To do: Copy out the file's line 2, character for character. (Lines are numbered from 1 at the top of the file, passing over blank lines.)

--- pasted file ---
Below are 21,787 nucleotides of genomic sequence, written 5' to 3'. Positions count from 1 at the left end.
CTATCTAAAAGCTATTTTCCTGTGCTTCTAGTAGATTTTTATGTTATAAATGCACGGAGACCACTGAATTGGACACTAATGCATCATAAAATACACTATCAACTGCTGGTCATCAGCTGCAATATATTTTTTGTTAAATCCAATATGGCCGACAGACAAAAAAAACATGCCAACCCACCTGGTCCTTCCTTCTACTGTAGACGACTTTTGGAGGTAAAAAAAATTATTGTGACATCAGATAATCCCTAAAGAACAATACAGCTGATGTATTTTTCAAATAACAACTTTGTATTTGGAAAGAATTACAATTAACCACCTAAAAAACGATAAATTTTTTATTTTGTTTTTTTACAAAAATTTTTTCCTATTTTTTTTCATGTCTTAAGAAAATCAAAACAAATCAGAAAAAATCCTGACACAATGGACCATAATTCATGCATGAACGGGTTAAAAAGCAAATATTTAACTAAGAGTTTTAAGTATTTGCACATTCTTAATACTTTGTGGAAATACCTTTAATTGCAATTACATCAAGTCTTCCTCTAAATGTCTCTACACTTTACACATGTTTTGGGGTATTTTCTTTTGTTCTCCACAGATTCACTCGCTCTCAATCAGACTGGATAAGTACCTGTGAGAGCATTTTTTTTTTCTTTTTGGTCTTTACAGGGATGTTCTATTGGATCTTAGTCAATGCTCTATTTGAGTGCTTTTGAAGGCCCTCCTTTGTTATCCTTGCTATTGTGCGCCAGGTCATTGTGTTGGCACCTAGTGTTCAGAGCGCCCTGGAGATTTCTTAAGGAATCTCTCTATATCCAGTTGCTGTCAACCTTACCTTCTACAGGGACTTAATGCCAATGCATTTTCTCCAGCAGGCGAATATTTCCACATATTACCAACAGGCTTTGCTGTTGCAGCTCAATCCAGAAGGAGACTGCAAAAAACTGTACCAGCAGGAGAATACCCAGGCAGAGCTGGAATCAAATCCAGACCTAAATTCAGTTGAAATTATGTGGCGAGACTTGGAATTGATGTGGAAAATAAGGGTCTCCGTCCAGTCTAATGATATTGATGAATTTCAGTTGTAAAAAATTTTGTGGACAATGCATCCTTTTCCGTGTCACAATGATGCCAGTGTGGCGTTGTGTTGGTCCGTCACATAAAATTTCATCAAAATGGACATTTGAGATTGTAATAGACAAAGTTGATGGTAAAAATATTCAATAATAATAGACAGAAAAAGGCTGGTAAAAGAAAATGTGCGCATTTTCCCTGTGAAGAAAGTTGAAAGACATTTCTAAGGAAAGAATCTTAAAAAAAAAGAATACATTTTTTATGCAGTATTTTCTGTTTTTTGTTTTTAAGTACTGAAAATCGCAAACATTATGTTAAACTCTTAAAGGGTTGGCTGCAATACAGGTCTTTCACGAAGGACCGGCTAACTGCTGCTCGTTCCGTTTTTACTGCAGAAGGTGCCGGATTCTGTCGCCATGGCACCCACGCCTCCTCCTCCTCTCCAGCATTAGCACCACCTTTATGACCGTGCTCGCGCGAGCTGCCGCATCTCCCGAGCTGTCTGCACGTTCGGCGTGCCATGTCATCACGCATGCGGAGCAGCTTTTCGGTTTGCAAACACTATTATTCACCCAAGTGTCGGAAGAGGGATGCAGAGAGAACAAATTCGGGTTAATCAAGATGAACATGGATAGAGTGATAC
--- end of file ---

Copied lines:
CTATCTAAAAGCTATTTTCCTGTGCTTCTAGTAGATTTTTATGTTATAAATGCACGGAGACCACTGAATTGGACACTAATGCATCATAAAATACACTATCAACTGCTGGTCATCAGCTGCAATATATTTTTTGTTAAATCCAATATGGCCGACAGACAAAAAAAACATGCCAACCCACCTGGTCCTTCCTTCTACTGTAGACGACTTTTGGAGGTAAAAAAAATTATTGTGACATCAGATAATCCCTAAAGAACAATACAGCTGATGTATTTTTCAAATAACAACTTTGTATTTGGAAAGAATTACAATTAACCACCTAAAAAACGATAAATTTTTTATTTTGTTTTTTTACAAAAATTTTTTCCTATTTTTTTTCATGTCTTAAGAAAATCAAAACAAATCAGAAAAAATCCTGACACAATGGACCATAATTCATGCATGAACGGGTTAAAAAGCAAATATTTAACTAAGAGTTTTAAGTATTTGCACATTCTTAATACTTTGTGGAAATACCTTTAATTGCAATTACATCAAGTCTTCCTCTAAATGTCTCTACACTTTACACATGTTTTGGGGTATTTTCTTTTGTTCTCCACAGATTCACTCGCTCTCAATCAGACTGGATAAGTACCTGTGAGAGCATTTTTTTTTTCTTTTTGGTCTTTACAGGGATGTTCTATTGGATCTTAGTCAATGCTCTATTTGAGTGCTTTTGAAGGCCCTCCTTTGTTATCCTTGCTATTGTGCGCCAGGTCATTGTGTTGGCACCTAGTGTTCAGAGCGCCCTGGAGATTTCTTAAGGAATCTCTCTATATCCAGTTGCTGTCAACCTTACCTTCTACAGGGACTTAATGCCAATGCATTTTCTCCAGCAGGCGAATATTTCCACATATTACCAACAGGCTTTGCTGTTGCAGCTCAATCCAGAAGGAGACTGCAAAAAACTGTACCAGCAGGAGAATACCCAGGCAGAGCTGGAATCAAATCCAGACCTAAATTCAGTTGAAATTATGTGGCGAGACTTGGAATTGATGTGGAAAATAAGGGTCTCCGTCCAGTCTAATGATATTGATGAATTTCAGTTGTAAAAAATTTTGTGGACAATGCATCCTTTTCCGTGTCACAATGATGCCAGTGTGGCGTTGTGTTGGTCCGTCACATAAAATTTCATCAAAATGGACATTTGAGATTGTAATAGACAAAGTTGATGGTAAAAATATTCAATAATAATAGACAGAAAAAGGCTGGTAAAAGAAAATGTGCGCATTTTCCCTGTGAAGAAAGTTGAAAGACATTTCTAAGGAAAGAATCTTAAAAAAAAAGAATACATTTTTTATGCAGTATTTTCTGTTTTTTGTTTTTAAGTACTGAAAATCGCAAACATTATGTTAAACTCTTAAAGGGTTGGCTGCAATACAGGTCTTTCACGAAGGACCGGCTAACTGCTGCTCGTTCCGTTTTTACTGCAGAAGGTGCCGGATTCTGTCGCCATGGCACCCACGCCTCCTCCTCCTCTCCAGCATTAGCACCACCTTTATGACCGTGCTCGCGCGAGCTGCCGCATCTCCCGAGCTGTCTGCACGTTCGGCGTGCCATGTCATCACGCATGCGGAGCAGCTTTTCGGTTTGCAAACACTATTATTCACCCAAGTGTCGGAAGAGGGATGCAGAGAGAACAAATTCGGGTTAATCAAGATGAACATGGATAGAGTGATAC